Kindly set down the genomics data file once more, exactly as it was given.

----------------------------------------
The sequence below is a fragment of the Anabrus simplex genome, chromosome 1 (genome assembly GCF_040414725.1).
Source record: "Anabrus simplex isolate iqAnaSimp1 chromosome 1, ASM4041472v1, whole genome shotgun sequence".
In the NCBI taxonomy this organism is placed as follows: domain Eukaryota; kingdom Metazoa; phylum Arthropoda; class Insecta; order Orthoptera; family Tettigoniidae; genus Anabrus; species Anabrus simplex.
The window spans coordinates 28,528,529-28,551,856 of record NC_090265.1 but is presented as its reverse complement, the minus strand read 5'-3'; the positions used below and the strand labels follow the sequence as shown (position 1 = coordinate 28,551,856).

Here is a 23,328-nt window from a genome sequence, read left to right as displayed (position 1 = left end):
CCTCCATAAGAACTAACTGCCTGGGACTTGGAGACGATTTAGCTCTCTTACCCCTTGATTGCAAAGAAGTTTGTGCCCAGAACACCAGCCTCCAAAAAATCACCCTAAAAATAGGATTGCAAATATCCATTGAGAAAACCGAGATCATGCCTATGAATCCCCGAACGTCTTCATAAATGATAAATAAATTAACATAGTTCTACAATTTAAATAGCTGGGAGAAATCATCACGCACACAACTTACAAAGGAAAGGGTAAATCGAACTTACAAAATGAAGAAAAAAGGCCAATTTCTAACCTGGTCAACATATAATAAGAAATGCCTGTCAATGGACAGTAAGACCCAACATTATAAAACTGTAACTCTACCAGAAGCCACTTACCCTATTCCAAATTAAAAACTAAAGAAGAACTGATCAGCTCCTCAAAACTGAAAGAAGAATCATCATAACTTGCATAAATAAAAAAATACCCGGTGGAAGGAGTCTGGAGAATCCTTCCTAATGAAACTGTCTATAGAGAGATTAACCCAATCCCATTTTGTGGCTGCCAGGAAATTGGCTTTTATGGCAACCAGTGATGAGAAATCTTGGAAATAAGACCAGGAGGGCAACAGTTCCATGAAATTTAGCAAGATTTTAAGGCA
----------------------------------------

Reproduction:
The sequence below is a fragment of the Anabrus simplex genome, chromosome 1 (genome assembly GCF_040414725.1).
Source record: "Anabrus simplex isolate iqAnaSimp1 chromosome 1, ASM4041472v1, whole genome shotgun sequence".
In the NCBI taxonomy this organism is placed as follows: domain Eukaryota; kingdom Metazoa; phylum Arthropoda; class Insecta; order Orthoptera; family Tettigoniidae; genus Anabrus; species Anabrus simplex.
The window spans coordinates 28,528,529-28,551,856 of record NC_090265.1 but is presented as its reverse complement, the minus strand read 5'-3'; the positions used below and the strand labels follow the sequence as shown (position 1 = coordinate 28,551,856).

Here is a 23,328-nt window from a genome sequence, read left to right as displayed (position 1 = left end):
CCTCCATAAGAACTAACTGCCTGGGACTTGGAGACGATTTAGCTCTCTTACCCCTTGATTGCAAAGAAGTTTGTGCCCAGAACACCAGCCTCCAAAAAATCACCCTAAAAATAGGATTGCAAATATCCATTGAGAAAACCGAGATCATGCCTATGAATCCCCGAACGTCTTCATAAATGATAAATAAATTAACATAGTTCTACAATTTAAATAGCTGGGAGAAATCATCACGCACACAACTTACAAAGGAAAGGGTAAATCGAACTTACAAAATGAAGAAAAAAGGCCAATTTCTAACCTGGTCAACATATAATAAGAAATGCCTGTCAATGGACAGTAAGACCCAACATTATAAAACTGTAACTCTACCAGAAGCCACTTACCCTATTCCAAATTAAAAACTAAAGAAGAACTGATCAGCTCCTCAAAACTGAAAGAAGAATCATCATAACTTGCATAAATAAAAAAATACCCGGTGGAAGGAGTCTGGAGAATCCTTCCTAATGAAACTGTCTATAGAGAGATTAACCCAATCCCATTTTGTGGCTGCCAGGAAATTGGCTTTTATGGCAACCAGTGATGAGAAATCTTGGAAATAAGACCAGGAGGGCAACAGTTCCATGAAATTTAGCAAGATTTTAAGGCA